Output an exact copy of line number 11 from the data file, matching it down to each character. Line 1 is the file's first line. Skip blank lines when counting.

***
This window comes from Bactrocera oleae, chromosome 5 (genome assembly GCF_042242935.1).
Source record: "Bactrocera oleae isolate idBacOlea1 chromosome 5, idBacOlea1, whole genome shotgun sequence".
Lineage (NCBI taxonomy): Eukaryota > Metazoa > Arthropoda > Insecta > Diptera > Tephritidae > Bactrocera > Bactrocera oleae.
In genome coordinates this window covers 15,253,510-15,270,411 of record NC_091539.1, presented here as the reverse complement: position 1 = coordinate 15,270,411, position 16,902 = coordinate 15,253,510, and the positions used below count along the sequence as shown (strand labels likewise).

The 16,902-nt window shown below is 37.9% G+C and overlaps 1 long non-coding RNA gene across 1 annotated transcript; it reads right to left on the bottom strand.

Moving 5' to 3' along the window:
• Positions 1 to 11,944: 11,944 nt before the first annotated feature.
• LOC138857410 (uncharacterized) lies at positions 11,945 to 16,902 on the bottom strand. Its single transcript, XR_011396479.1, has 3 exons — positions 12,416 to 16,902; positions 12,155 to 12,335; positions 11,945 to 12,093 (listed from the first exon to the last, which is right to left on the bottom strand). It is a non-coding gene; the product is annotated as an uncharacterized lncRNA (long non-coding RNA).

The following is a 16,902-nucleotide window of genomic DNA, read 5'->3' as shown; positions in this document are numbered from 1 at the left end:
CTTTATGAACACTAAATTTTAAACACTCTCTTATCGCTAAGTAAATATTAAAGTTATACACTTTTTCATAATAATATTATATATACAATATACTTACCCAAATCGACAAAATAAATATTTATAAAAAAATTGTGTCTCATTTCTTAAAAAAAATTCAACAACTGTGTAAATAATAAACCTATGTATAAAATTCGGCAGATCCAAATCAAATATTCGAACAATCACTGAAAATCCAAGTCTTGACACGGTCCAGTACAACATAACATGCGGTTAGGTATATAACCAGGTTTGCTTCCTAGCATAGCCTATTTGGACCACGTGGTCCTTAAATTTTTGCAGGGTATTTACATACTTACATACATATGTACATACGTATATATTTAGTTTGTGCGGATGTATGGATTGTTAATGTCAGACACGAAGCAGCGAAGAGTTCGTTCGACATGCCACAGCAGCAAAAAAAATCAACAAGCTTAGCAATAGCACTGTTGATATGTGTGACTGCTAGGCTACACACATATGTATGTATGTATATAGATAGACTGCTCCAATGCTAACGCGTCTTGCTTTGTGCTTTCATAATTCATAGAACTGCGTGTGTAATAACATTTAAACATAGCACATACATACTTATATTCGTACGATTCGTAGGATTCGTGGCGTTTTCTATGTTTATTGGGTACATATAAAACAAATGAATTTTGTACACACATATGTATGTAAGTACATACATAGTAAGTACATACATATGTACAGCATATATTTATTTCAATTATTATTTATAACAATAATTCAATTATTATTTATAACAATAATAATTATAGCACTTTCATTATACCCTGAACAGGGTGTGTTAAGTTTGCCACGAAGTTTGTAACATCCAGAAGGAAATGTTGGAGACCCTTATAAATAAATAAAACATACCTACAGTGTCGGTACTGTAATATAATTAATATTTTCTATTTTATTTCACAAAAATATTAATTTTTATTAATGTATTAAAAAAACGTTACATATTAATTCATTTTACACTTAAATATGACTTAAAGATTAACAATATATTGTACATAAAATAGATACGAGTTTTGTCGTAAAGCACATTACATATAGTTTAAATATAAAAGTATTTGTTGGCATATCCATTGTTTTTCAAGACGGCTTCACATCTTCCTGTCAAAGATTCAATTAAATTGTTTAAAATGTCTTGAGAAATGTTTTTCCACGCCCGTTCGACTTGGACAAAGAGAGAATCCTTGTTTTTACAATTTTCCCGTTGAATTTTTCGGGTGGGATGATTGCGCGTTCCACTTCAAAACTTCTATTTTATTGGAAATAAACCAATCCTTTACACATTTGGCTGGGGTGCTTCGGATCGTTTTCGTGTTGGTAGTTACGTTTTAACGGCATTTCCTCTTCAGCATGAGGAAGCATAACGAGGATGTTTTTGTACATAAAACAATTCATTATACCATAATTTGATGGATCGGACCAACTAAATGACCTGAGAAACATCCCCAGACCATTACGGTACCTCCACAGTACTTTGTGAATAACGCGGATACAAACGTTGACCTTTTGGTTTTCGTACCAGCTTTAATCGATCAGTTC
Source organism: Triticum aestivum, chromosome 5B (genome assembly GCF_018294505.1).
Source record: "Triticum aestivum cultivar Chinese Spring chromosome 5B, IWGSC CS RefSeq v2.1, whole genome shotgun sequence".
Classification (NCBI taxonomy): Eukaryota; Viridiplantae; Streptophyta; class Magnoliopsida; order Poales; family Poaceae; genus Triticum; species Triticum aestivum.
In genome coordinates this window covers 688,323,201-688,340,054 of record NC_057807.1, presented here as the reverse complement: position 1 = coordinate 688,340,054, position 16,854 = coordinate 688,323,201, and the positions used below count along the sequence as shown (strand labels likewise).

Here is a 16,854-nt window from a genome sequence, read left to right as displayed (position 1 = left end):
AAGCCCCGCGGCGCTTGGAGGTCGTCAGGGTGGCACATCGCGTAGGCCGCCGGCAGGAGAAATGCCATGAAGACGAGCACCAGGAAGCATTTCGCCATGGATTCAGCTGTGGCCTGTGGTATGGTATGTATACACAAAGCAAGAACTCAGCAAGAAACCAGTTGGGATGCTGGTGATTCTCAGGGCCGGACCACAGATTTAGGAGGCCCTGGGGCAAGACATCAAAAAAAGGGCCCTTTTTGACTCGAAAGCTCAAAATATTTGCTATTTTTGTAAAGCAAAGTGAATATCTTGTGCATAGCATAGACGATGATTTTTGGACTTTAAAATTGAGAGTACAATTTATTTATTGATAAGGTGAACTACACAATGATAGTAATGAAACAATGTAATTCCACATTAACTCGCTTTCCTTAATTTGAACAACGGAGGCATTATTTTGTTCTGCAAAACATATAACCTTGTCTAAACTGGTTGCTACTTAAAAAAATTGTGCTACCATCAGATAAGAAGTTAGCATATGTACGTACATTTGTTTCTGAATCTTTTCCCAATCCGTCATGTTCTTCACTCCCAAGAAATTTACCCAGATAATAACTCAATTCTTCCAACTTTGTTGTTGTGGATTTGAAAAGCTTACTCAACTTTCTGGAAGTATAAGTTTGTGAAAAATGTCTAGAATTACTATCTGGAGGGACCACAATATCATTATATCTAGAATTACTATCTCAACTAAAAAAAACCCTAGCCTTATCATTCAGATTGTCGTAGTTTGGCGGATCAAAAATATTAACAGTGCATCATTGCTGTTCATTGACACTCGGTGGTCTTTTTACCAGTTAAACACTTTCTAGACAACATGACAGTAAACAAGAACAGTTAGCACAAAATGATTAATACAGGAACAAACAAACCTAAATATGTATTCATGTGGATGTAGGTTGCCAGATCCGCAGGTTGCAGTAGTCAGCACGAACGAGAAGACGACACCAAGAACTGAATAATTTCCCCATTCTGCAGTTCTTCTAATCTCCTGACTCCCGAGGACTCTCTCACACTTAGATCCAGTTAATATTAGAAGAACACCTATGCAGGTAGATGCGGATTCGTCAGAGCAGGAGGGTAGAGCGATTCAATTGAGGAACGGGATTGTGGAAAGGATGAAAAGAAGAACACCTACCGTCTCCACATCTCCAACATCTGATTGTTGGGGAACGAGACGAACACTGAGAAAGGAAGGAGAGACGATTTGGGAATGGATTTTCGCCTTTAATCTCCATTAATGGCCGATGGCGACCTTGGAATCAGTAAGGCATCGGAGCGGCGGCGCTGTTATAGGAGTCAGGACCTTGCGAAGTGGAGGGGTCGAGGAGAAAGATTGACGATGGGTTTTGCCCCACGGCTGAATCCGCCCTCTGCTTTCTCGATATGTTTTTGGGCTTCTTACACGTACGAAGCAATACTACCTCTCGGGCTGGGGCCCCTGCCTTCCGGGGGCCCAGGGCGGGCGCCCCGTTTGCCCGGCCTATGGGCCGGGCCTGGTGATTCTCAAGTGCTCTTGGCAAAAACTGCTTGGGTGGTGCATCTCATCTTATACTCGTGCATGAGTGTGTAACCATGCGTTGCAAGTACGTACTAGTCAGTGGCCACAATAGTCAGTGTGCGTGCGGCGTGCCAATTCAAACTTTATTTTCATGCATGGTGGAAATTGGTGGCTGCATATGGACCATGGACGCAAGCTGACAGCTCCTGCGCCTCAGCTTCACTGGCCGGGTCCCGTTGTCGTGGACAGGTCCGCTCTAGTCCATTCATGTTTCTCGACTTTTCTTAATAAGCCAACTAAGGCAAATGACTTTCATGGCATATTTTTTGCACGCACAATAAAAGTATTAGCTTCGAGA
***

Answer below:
Source organism: Triticum aestivum, chromosome 5B (genome assembly GCF_018294505.1).